New York OAG monitors hacking forums, notifies 17 companies of security breaches
The New York Office of the Attorney General said today that it notified 17 well-known online retailers, restaurant chains, and food delivery services that have been the victims of credential stuffing attacks.
New York Attorney General Letitia James said her office discovered the breaches after spendings months monitoring several online communities dedicated to credential stuffing.
"The OAG found thousands of posts that contained customer login credentials that attackers had tested in a credential stuffing attack and confirmed could be used to access customer accounts at websites or on apps," James said in a press release today.
"In all, the OAG collected credentials for more than 1.1 million customer accounts, all of which appeared to have been compromised in credential stuffing attacks."
James said her office contacted the 17 companies whose customer accounts were hacked using credential stuffing, and all 17 took steps to notify and secure the compromised accounts.
"The OAG also worked with the companies to determine how attackers had circumvented existing safeguards and provided recommendations for strengthening their data security programs to better secure customer accounts in the future," James said.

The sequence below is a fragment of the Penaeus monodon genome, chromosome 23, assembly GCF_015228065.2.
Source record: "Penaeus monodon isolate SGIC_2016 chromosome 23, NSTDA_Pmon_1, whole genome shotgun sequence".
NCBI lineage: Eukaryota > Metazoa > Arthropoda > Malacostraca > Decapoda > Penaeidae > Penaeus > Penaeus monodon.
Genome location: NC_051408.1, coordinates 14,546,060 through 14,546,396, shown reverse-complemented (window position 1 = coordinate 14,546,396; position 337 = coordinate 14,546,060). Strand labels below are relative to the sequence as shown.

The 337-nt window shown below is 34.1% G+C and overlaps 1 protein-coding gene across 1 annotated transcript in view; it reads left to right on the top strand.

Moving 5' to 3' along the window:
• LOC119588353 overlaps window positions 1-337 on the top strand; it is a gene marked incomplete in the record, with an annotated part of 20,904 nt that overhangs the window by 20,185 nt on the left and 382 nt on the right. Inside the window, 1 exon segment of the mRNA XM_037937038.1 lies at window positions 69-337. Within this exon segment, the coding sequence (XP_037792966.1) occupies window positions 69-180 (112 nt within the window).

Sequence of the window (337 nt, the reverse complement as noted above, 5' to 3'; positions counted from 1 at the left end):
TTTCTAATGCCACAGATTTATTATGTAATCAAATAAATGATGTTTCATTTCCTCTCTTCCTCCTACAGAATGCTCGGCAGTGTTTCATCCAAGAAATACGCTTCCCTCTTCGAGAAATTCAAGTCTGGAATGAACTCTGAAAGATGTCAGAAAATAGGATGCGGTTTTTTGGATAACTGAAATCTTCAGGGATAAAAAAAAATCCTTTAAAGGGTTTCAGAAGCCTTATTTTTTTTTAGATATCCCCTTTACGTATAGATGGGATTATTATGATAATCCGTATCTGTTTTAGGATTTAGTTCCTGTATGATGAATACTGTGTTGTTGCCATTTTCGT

A credential stuffing attack is when hackers take usernames and passwords leaked via data breaches at other companies and test them at other online services, hoping that users reused credentials across different sites.
Threat actors typically use credential stuffing attacks to gain access to user accounts at online services like email providers, gaming portals, social media, and online shopping sites primarily because these are the typical accounts that, when hacked, can be sold and monetized on cybercrime markets.
According to a Digital Shadows report, there are currently more than 15 billion credentials that leaked from various sources on the internet over the past decade, credentials that now serve as the base of most credential stuffing attacks.
In May 2021, Akamai said it saw more than 193 billion requests throughout 2020 that could be classified as credential stuffing attacks.
To help companies understand this phenomenon and set up basic defenses, the New York OAG has released today a 15-page PDF report with various security measures they could take to detect and block credential stuffing.
These recommendations include basic solutions such as setting up multi-factor authentication support for user accounts, the use of traffic monitoring solutions that can pick up spikes in failed login attempts, and basic user interface design tricks such as forcing users to re-authenticate before making any financial purchases. More recommendations are available in the report.
Catalin Cimpanu is a cybersecurity reporter for The Record. He previously worked at ZDNet and Bleeping Computer, where he became a well-known name in the industry for his constant scoops on new vulnerabilities, cyberattacks, and law enforcement actions against hackers.